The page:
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Hydration Myths: What You Need to Know

by Dr. Jason Barker June 29, 2016

Hydration Myths: What You Need to Know

It seems most athletes today are well aware of the need to hydrate and the "eight 8-ounce glasses of water per day" mantra. Yet, many questions continue to swirl around this topic, especially with our tendencies to overdo what's good in moderation.

But First, A Bit of Hydration History:

In the beginning...athletes were dehydrated. In fact, it was widely thought that forcing oneself through a sweaty workout would toughen oneself up. And to an extent, that is true. Training in an environment similar to that which one will compete in will certainly better prepare (read: toughen!) that person to adapt to the environment.

However, we soon learned that hydrating the body would unequivocally extend performance, and sports drinks were born. Yet, despite the wide availability of sport-specific hydrating drinks, athletes were still suffering (or so it was thought) from suboptimal hydration.

The experts then bestowed their next edict that went something along the lines that (basically) by the time one felt thirsty, it was too late and they were already dehydrated. Thus, everyone was encouraged to consume huge amounts of fluids before, during and after exercise.

Most recently, the pendulum has recently swung back to a less aggressive stance on hydration, to prevent athletes from overhydration.  With that, there are still some myths surrounding hydration that you need to know about:

Myth #1: If your urine isn’t clear, you’re not drinking enough.

If your urine is clear, at this point the body is working really hard to get rid of extra water. What you’re drinking is just coming right out. True, urine shouldn’t look like apple juice – darkly colored urine can signify dehydration (and other problems) – but that doesn’t mean you need to hydrate until it’s clear either.  Light yellow is probably a good color.

Myth #2: Coffee and tea will dehydrate you.

Not true. Caffeine is a diuretic – but not in people who consume it regularly. The body eventually adapts to its diuretic effect, negating any effect on hydration status. One thing to keep in mind is that this effect is quickly reversed. It’s common practice for athletes to avoid all caffeine a week or two before an event, then have a nice big dose of it the morning of for the extra boost. But be careful, this may lead to more time spent in the port-a-potty, going #1 and #2!

Myth #3: Too much water is never enough.

False! It’s easy to drink too much water, and it’s actually really dangerous. Drinking above and beyond what you need is easy to do, and it dilutes the sodium levels in your blood. This is known as hyponatremia and is life threatening.  People who spend longer than 4 hours on the course, at a low intensity are more prone to it due to a fluid intake that doesn’t match sweat output. This is a good example of when your thirst really does know best!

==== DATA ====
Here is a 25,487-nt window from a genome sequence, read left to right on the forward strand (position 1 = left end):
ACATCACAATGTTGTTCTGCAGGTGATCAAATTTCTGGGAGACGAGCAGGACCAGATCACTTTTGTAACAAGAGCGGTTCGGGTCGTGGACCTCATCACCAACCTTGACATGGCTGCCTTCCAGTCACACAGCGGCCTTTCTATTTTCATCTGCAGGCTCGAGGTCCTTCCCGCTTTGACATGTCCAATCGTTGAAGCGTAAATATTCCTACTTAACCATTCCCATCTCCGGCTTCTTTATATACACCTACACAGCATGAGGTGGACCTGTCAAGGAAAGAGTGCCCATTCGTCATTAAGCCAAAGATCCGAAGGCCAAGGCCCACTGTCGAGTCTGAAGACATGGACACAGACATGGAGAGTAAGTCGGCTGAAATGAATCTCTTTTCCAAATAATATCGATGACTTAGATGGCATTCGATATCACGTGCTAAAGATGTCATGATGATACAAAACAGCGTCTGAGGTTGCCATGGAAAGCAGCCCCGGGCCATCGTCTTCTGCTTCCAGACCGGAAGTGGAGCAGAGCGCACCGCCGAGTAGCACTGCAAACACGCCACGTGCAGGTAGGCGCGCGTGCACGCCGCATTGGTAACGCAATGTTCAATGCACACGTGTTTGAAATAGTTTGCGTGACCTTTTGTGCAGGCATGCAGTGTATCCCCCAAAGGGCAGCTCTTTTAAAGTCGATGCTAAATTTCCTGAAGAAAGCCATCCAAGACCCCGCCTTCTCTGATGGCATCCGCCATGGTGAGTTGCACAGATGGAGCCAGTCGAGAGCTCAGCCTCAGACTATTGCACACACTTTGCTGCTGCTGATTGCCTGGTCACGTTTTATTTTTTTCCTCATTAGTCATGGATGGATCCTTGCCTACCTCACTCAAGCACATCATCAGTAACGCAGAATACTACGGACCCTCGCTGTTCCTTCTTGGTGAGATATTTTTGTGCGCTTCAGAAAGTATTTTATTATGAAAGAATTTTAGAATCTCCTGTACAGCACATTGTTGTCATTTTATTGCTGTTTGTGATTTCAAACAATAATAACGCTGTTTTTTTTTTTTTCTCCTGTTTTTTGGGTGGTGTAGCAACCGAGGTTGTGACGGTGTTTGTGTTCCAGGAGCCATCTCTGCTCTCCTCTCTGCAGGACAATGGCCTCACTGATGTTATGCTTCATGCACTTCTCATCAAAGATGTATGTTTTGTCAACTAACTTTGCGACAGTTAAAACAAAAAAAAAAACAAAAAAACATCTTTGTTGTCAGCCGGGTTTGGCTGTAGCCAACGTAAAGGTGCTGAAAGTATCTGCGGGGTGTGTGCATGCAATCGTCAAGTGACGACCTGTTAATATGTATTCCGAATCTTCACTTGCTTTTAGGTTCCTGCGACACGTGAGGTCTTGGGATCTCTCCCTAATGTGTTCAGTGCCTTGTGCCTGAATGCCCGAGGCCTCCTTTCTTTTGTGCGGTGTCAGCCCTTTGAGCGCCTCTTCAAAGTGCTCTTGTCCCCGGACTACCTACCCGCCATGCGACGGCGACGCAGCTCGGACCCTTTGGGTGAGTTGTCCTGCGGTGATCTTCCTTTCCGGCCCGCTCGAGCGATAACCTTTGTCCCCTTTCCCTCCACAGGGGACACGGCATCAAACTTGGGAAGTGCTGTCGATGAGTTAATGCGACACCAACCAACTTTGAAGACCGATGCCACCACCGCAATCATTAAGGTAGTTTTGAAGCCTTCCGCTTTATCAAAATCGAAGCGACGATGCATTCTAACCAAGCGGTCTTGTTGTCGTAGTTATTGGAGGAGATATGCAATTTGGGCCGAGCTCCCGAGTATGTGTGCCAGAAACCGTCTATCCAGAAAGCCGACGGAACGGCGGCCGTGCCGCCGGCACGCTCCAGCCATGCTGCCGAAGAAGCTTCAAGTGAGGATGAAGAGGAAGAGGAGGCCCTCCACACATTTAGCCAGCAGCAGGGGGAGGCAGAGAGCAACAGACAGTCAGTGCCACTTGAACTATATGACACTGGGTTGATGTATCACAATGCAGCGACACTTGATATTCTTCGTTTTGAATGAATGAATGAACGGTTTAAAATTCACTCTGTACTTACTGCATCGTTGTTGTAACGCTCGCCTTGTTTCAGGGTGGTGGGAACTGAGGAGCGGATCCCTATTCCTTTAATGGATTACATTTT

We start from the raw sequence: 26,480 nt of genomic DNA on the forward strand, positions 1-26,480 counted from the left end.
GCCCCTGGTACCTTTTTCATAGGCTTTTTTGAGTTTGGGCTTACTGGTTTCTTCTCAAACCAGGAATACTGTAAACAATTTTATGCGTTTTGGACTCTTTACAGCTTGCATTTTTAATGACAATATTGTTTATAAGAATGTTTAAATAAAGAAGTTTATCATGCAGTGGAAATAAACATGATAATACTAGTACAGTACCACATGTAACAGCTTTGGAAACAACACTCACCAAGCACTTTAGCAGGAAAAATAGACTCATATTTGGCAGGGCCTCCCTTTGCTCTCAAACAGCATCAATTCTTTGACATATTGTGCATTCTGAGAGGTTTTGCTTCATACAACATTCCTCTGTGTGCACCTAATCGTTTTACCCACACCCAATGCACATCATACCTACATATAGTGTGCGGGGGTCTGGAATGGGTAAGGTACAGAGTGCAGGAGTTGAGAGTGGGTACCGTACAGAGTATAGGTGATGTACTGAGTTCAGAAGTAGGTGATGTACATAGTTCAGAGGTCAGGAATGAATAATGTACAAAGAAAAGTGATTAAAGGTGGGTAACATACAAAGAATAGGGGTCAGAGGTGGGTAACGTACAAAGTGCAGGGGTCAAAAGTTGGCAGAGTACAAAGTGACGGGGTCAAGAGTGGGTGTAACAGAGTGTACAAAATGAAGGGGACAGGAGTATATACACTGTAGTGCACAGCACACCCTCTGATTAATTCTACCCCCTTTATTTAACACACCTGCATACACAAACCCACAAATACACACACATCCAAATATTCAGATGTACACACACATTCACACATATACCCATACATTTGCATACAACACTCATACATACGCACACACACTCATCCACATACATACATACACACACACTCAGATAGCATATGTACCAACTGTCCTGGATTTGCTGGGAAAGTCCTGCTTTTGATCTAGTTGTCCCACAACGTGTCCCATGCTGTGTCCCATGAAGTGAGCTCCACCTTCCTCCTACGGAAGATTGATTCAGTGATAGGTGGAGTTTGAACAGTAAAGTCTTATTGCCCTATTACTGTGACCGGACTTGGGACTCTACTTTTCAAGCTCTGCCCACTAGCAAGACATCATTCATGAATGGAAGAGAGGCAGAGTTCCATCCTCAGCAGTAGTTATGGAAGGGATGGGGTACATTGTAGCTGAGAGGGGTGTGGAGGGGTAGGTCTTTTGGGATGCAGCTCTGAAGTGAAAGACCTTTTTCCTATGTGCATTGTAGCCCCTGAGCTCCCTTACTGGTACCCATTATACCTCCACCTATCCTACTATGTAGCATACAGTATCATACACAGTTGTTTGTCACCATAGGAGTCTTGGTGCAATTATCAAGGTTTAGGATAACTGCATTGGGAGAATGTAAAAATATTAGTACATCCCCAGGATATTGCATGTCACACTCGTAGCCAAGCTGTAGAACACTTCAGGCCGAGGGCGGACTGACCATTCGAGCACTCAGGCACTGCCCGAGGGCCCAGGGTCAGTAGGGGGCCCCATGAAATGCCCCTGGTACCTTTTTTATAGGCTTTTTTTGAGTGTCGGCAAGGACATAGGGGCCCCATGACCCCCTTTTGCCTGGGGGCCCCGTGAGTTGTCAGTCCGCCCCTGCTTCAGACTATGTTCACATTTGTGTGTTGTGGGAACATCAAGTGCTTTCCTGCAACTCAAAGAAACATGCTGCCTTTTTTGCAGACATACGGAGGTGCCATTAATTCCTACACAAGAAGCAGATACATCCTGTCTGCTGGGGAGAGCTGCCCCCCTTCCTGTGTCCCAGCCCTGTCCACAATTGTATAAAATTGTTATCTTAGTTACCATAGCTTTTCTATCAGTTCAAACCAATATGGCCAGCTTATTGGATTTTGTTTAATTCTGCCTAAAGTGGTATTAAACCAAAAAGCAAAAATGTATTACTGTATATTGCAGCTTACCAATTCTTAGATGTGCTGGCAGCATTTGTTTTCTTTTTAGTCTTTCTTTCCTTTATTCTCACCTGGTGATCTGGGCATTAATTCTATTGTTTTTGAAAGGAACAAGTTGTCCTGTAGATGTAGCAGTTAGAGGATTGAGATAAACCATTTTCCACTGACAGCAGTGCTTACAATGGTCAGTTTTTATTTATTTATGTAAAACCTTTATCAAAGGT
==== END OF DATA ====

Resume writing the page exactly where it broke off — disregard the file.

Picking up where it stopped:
Myth #4: Only water is the best way to hydrate.

Nope. Plain water is what we should drink most of, no doubt. But on hot, sweaty days during prolonged (over an hour) workouts, you need to add electrolytes to that water. Plain water just runs right out of you – it doesn’t ‘stick’ inside the cells. A bit of sodium helps your body absorb the water and hang on to it. There are many options on the market for adding electrolytes (sodium, potassium, chloride, magnesium) to your water.

Myth #5: Pounding water helps you detox.

Have you ever had a massage when the therapist tells you afterward to “drink lots of water, it helps you detox”? – Ya me too. Sure, being hydrated is better for your health than being dehydrated, without a doubt. But that doesn’t automatically mean that drinking lots of water somehow flushes toxins out of your body. In fact, too much water is actually a burden on your kidneys as they are forced to get rid of the extra water and maintain electrolyte balance, rather than removing the usual metabolic wastes.

So, what’s a person to do?

1. Stick with water during the day for general hydration

2. Consider an electrolyte mixture in your beverage during and after hot, sweaty exercise.

3. Drink when you’re thirsty. “Pre-loading” water won’t help you if you’re already hydrated.

4. Hydration doesn’t happen instantly after chugging a bottle of water. It can take a few days for the body to be truly hydrated, with normal fluid intake. Don’t get dehydrated, drink a ton of water and then expect to feel good during exercise – you won’t. Instead drink in moderation throughout the day.

Dr. Jason Barker
Dr. Jason Barker

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